Maple Leafs general manager isn’t exactly a guy that pulls his punches when discussing a topic. He’ll shoot you a glare, give you his opinion and if he doesn’t like your question he’ll let you know it too. When it comes down to business he’s deadly serious, so when Michael Traikos of Canada’s National Post asked Burke about his thoughts on Ilya Kovalchuk’s debated contract with the Devils, you better believe he’s got a few things to say about that.
“No one is going to be able to prove circumvention until one of these guys retires,” the Leafs GM said. “And by then we’ll be in a new CBA. But I’m comfortable that a number of these players are, in fact, going to walk.
“I don’t believe these players are going to play in their mid-40s. And I don’t believe they’re going to play for what they’re making in those final years. So it defies logic. It may not defy the CBA. But it defies logic to think that players are going to serve the term of all these contract s . So that’s why we don’t do them. And a number of teams don’t do them. If the league thinks that this is one that they need to look into, then we support that.”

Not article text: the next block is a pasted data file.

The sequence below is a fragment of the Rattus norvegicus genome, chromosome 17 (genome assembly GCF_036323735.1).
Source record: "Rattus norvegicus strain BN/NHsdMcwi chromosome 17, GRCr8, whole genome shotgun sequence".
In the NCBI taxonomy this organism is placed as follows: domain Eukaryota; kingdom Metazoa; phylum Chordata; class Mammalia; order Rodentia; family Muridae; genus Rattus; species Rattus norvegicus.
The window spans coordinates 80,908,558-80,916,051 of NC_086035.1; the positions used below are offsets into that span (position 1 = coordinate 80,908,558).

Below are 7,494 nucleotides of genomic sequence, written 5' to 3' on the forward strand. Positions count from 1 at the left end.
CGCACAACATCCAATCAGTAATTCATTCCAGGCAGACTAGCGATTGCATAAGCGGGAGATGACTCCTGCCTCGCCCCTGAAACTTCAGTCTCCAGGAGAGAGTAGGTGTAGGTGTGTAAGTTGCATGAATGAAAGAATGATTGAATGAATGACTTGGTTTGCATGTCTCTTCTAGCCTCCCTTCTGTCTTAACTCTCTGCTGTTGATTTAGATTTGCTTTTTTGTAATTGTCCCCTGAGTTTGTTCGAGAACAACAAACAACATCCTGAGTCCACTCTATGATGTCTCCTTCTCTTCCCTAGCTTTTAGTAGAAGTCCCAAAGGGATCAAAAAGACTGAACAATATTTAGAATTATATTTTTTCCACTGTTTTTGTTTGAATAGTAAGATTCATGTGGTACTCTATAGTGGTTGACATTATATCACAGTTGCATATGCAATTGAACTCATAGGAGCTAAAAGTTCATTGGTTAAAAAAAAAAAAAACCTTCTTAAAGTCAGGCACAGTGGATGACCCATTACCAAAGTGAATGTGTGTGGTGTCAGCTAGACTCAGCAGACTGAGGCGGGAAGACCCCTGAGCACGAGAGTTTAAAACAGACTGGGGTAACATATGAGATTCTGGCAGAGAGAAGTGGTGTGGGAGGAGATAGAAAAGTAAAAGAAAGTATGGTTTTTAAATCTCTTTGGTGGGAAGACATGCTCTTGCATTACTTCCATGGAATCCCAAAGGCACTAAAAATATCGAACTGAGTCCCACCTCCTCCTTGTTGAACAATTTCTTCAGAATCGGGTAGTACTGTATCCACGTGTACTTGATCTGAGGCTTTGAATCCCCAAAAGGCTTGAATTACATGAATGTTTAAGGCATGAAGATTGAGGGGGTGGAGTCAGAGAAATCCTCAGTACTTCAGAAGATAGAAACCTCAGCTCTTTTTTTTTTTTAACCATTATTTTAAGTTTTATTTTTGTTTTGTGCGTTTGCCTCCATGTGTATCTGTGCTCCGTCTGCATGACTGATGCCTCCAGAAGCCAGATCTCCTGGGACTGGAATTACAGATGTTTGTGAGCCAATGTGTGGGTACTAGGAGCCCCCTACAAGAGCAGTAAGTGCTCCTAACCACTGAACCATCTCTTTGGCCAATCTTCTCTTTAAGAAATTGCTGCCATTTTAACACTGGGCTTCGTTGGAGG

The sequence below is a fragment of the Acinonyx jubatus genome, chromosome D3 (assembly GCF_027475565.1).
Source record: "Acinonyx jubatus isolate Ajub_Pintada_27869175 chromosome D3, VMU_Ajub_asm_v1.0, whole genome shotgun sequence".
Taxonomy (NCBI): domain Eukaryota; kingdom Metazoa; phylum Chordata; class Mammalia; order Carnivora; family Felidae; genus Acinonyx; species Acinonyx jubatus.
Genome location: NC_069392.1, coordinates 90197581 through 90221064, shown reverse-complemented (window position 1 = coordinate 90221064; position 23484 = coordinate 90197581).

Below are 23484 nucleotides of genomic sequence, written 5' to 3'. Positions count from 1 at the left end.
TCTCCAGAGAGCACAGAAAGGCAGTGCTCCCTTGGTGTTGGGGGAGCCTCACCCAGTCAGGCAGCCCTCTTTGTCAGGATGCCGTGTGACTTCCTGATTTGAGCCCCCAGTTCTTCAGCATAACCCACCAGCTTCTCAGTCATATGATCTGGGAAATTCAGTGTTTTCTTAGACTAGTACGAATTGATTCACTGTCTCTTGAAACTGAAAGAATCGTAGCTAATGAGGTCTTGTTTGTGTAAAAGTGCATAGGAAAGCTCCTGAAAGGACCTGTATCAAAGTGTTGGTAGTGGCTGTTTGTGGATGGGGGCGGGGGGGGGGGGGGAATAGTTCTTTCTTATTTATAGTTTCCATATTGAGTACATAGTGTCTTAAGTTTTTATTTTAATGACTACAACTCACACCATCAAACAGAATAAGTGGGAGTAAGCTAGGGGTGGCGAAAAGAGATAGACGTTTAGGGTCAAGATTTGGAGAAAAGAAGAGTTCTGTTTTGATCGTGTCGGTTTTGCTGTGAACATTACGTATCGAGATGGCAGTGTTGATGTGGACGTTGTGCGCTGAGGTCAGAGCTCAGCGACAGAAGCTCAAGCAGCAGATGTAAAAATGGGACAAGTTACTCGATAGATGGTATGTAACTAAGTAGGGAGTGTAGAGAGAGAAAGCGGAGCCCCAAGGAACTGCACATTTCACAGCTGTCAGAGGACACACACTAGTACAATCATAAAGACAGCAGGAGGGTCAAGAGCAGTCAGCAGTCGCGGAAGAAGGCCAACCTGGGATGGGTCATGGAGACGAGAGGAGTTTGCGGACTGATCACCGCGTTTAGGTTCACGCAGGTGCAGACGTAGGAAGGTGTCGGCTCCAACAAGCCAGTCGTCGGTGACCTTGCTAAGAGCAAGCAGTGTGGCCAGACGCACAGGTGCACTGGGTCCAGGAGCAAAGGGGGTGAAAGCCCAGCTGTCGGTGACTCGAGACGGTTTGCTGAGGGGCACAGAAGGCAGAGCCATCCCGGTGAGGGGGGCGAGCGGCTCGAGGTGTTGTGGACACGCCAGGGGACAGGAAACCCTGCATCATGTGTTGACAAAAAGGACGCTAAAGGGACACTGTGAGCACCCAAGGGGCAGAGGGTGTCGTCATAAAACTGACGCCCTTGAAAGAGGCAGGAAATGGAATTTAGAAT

I’m sure that Burke’s comments will invite questions from peanut galleries across the NHL world saying, “Well no wonder the Leafs don’t win anything,” but I suppose we’ll have to wait a few years to find out if he is right about players not playing out their contracts into their 40s. As for the tactic of doing these deals themselves, let’s just say that Brian Burke might not be getting a Christmas card from Lou Lamoriello, Dale Tallon, Paul Holmgren or Ken Holland any time soon.
“Do you admire a criminal lawyer who gets a murderer off on a technicality?” Burke asked yesterday. “So why would there be admiration or appreciation for finding a loophole that somehow defeats the purpose of a collective bargaining agreement that’s designed to put teams on the same footing?”
To put things in perspective here, since this metaphor provided by Burke is really out of left field, I’m assuming this makes the players the murderers and the GMs the Johnnie Cochran’s of the collective bargaining agreement. Got it.
That said, playing by the honor system when there’s nothing technically illegal about molding the rules to work for you sounds like a recipe to get screwed. Money isn’t an object for the Maple Leafs as they’re swimming in cash, so why not make that money work for you instead of against you? It seems a bit baffling.
Burke is to be admired for having his business principles and sticking to them and trying to build a winning team the “right” way is commendable, but in this brand of the NHL it’s like what noted philosopher and former wrestling superstar governor of Minnesota Jesse Ventura said, “Win if you can, lose if you must, but always cheat.” Like it or not, if you’re not cheating, you’re not trying.